key = kdf.derive(password)  

I am not a cryptographer, but here are a few remarks about some of the code in this snippet:

  • salt needs to be randomly generated to be useful
  • n_iter/iterations should be very high. To some extent, increasing the iteration count can offset a weak password.
  • You will need to transmit salt and iterations along with your message to enable the recipient to derive the same key later on

How to encrypt message with a key

Now that we have a usable key, how to we use it to actually encrypt something?

Here I present two options. One is almost certainly how you should do it, the second is an implementation of a scheme proposed in the Security Stack Exchange that seemed quite interesting. I'm including the second to demonstrate that it's quite difficult to build a strong fortification from the crypto jenga-like primitives that higher-level developers have struggled with for decades.

Example 1: Using crytography.fernet

Given the key that we have already generated, a few more imports allow us to generate URL-safe hidden messages that can be sent over the wire with some level of confidence that the contents will remain hidden:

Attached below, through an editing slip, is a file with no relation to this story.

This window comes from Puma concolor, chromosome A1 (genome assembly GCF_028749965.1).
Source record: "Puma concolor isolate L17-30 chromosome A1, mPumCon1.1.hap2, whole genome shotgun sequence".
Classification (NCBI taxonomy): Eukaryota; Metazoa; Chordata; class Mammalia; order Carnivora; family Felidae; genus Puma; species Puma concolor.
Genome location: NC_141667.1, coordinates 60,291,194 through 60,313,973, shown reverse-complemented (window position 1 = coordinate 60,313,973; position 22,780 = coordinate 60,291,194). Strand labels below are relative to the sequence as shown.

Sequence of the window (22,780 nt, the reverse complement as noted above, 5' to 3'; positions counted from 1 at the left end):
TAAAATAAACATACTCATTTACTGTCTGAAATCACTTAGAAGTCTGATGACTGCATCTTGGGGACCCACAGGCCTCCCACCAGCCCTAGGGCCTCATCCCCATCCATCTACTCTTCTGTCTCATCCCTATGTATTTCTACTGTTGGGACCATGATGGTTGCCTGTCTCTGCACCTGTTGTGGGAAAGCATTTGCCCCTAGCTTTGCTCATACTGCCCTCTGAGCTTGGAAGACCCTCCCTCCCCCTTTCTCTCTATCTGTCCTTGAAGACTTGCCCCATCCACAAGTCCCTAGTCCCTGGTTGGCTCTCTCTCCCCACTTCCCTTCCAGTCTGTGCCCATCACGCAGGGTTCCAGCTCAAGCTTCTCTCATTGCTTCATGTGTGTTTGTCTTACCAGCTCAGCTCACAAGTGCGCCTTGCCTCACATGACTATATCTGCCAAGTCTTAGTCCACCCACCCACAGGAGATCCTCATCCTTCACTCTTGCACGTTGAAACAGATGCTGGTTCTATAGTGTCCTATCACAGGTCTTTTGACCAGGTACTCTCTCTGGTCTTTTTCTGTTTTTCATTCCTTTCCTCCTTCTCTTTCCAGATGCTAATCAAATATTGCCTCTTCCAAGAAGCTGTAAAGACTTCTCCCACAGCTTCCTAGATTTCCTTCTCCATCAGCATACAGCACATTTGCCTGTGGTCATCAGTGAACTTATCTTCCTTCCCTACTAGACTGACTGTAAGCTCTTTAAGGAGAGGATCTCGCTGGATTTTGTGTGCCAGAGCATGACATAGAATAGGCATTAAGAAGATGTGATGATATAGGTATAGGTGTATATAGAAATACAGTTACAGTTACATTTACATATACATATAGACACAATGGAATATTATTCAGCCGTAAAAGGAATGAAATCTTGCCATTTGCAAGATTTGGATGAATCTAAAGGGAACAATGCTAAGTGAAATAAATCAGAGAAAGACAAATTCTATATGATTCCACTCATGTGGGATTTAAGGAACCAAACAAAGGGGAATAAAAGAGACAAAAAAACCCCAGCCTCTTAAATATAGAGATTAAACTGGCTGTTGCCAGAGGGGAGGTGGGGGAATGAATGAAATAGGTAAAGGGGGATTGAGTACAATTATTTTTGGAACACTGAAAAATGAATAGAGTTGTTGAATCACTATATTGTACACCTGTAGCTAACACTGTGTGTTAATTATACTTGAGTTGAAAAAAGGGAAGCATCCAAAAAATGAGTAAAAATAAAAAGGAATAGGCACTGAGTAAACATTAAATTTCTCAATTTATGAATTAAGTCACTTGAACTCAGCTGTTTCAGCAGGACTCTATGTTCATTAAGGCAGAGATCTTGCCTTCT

from base64 import urlsafe_b64encode as base64  
from cryptography.fernet import Fernet

# [include snippet above]

encryptor = Fernet(base64(key))  
hidden_message_token = encryptor.encrypt(b"yolo")  

hidden_message_token is a base64-encoded message in that complies with the Fernet spec. It includes a timestamp, the ciphertext and some other metadata that enables the token to be authenticated.

To allow someone else to decrypt hidden_message_token from the password, they need to be able to generate key. That means you will also need to send salt and iterations with hidden_message_token. Once key is generated, create another encryptor, then all they will need is the following:

message = encryptor.decrypt(hidden_message_token)  

Example 2: DIY crypto

Somewhere you learn that Fermat uses the following under the hood:

All encryption ... is done with AES 128 in CBC mode.

What? Surely not! Surely that's not what happens. And, in a sense, you would be right. NaCl/libsodium uses AES 256 GCM. And to make things a tad more complex, ChaCha20-Poly1305 would probably be the first choice.